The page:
Professor Michael Heffernan, University of Nottingham
Informed by the AHRC’s ‘Translating Cultures’ highlight notice, the research network will investigate the concept of the Silk Road as a seemingly privileged site of cultural transmission, translation and exchange, in order to consider its radical potential to challenge the bounded, oppositional geopolitics that still determine the conventional categories of ‘East’ and ‘West’. An international, inter-disciplinary and cross-sectoral forum, the network is intended to spark new conversations and collaborations between academics, travel writers, professionals from museums, art galleries and the tourist industry, and practitioners in the creative and visual arts. In doing so, it will serve to enable a wider public re-imagining of this ancient, long-distance trade route linking towns and cities from eastern China to western Europe, so that it speaks to 21st century global concerns.
The Silk Road has featured prominently in historical geographies of Europe and Asia for more than a century, and remains a powerfully evocative metaphor around which narratives of east-west relationships are constructed. Investigations into the economic, cultural and intellectual exchanges between Europe and Asia are almost as old as the interactions themselves. The systematic study of ancient overland trade routes however, only began in the late 19th century when European historians, geographers and archaeologists produced the first scholarly accounts of the main trans-continental conduits along which people and commodities, particularly high-value, low-bulk textiles such as silk, moved in waxing and waning cycles over many centuries. Classic early works on the Silk Road include those by Scottish Orientalist Henry Yule (1820-1880), who re-introduced the adventures of the Venetian traveller Marco Polo to the Victorian reading public, and German explorer and academic Ferdinand von Richthofen (1833-1905), who coined the phrase ‘Seidenstrasse’ in 1877. These pioneering ideas were developed in the early 20th century by explorers, collectors and writers such as the controversial Swedish adventurer Sven Hedin (1865-1952) and the remarkable Hungarian-born traveller Aurel Stein (1862-1943), as well as by more sedentary geopolitical theorists such as Halford Mackinder (1861-1947). Since World War Two, new forms of historical and archaeological research have transformed the terms in which the Silk Road has been interpreted, rejecting the imperialist connotations of earlier accounts and emphasising instead the shared traditions and mutually constitutive encounters between regions shaped by comparable though different economic, social and intellectual forces. Despite these more critical approaches however, exoticising imaginative geographies of the routeway persist. Stories of the Silk Road reproduce images not only of intercultural exchange, but also of luxury, the exotic and the adventurous, as evident in contemporary travelogues, literary fiction, television programmes and other cultural performances produced and consumed in both western and eastern countries.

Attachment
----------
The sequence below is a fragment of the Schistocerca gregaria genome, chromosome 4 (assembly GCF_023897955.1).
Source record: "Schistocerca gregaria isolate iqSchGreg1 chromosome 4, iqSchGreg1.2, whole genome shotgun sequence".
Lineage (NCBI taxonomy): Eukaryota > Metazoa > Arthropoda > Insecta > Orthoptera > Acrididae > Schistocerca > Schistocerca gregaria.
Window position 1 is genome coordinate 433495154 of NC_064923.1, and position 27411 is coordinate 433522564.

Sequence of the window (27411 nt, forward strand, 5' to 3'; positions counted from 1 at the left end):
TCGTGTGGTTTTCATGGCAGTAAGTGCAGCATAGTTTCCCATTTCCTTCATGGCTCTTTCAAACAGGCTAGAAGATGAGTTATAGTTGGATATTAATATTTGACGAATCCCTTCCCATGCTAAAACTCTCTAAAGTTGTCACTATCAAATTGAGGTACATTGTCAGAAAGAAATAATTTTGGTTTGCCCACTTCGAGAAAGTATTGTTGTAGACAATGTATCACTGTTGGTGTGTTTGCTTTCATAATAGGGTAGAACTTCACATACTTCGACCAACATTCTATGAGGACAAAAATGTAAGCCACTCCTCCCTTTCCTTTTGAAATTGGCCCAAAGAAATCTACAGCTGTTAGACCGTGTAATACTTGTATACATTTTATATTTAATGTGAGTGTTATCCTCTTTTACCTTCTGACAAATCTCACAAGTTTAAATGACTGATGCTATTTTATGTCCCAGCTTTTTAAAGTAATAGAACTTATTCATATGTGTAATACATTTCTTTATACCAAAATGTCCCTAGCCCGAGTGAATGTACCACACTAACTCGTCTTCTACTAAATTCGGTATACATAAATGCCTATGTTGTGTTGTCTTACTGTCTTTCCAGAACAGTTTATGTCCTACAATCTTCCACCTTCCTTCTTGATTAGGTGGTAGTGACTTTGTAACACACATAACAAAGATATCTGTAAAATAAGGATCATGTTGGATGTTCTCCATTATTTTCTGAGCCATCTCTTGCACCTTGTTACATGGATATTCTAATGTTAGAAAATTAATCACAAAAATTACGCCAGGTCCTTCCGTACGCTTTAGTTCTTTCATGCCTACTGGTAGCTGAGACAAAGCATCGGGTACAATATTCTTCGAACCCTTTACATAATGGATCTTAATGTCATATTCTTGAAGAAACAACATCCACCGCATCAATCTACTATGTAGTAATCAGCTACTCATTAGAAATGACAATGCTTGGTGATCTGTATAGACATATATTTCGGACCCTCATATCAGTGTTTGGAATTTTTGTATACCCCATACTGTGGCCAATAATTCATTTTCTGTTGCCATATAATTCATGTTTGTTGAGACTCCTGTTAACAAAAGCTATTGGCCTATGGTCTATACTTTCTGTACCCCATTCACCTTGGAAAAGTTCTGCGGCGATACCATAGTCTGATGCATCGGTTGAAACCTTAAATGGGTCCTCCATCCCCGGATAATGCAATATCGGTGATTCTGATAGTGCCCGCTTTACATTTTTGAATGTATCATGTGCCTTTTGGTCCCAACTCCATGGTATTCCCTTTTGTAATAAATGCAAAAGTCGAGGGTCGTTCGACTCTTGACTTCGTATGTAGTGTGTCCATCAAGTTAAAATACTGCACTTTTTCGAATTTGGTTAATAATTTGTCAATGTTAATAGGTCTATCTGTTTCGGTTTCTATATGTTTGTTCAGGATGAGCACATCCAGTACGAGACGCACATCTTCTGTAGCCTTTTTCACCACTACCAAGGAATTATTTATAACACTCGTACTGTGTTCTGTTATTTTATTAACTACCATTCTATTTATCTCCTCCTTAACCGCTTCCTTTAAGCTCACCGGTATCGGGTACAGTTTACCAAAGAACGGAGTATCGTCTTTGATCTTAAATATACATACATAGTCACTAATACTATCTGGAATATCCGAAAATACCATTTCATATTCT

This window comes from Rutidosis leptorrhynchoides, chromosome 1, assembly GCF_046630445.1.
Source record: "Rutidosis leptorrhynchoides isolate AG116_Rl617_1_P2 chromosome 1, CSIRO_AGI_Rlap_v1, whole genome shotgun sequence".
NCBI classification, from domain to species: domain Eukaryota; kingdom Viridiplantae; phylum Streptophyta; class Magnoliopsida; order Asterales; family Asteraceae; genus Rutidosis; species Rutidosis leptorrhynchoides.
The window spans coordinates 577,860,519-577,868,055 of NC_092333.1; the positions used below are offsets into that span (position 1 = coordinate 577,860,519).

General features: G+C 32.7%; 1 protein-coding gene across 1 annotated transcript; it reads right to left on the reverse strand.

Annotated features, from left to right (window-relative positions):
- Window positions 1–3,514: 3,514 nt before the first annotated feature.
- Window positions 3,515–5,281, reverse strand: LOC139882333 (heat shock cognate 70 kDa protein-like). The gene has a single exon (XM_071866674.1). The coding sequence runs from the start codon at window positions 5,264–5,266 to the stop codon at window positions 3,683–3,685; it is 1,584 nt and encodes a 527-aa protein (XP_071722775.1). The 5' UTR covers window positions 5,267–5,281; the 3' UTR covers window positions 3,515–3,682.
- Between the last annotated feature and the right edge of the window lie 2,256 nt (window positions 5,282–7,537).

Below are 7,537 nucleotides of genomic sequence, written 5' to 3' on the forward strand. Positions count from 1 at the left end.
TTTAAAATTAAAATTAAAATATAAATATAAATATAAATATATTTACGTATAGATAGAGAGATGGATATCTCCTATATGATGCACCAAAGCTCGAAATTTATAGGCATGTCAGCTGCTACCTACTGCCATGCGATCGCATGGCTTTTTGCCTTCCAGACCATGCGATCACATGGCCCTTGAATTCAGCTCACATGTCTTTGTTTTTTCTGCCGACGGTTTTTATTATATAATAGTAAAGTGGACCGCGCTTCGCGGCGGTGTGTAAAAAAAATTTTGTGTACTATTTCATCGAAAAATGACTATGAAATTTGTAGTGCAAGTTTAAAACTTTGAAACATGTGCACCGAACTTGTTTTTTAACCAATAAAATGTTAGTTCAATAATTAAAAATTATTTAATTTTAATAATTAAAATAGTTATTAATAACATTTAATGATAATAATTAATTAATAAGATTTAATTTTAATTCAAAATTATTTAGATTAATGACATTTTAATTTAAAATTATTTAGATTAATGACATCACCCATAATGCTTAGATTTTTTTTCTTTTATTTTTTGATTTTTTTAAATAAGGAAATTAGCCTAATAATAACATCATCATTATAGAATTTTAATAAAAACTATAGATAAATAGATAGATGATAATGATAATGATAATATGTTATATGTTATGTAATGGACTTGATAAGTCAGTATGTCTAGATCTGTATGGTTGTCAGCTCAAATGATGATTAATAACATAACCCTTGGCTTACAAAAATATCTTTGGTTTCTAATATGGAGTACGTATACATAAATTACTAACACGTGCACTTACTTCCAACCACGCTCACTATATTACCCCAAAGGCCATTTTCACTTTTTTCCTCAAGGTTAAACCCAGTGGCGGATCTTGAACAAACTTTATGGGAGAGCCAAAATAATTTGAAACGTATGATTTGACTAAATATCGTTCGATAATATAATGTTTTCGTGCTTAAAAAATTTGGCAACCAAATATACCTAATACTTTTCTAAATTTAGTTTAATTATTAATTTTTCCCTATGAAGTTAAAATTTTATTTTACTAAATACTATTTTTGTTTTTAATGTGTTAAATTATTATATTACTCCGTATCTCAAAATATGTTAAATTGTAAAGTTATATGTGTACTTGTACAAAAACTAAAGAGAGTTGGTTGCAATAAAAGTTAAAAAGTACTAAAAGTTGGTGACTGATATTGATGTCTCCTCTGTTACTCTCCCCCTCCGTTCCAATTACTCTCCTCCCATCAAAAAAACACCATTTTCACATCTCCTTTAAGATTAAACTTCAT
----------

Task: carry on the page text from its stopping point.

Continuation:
In the context of the rapid economic development of China, India and other Asian powers, and in response to increasing popular interest in the Silk Road, this network seeks to develop recent critical re-assessments of east-west economic, cultural and intellectual translation and exchange, so as to extend their impact within such public sectors as tourism, heritage and the arts. Although the network will include specialists in Silk Road studies, the workshops are not primarily designed to advance historical and archaeological research. Rather, these events will bring together academics and non-specialist professionals from the creative and tourist industries, travel writing, and the visual arts to explore how recent scholarship on the Silk Road might facilitate a wider public re-imagining of this ancient trade route.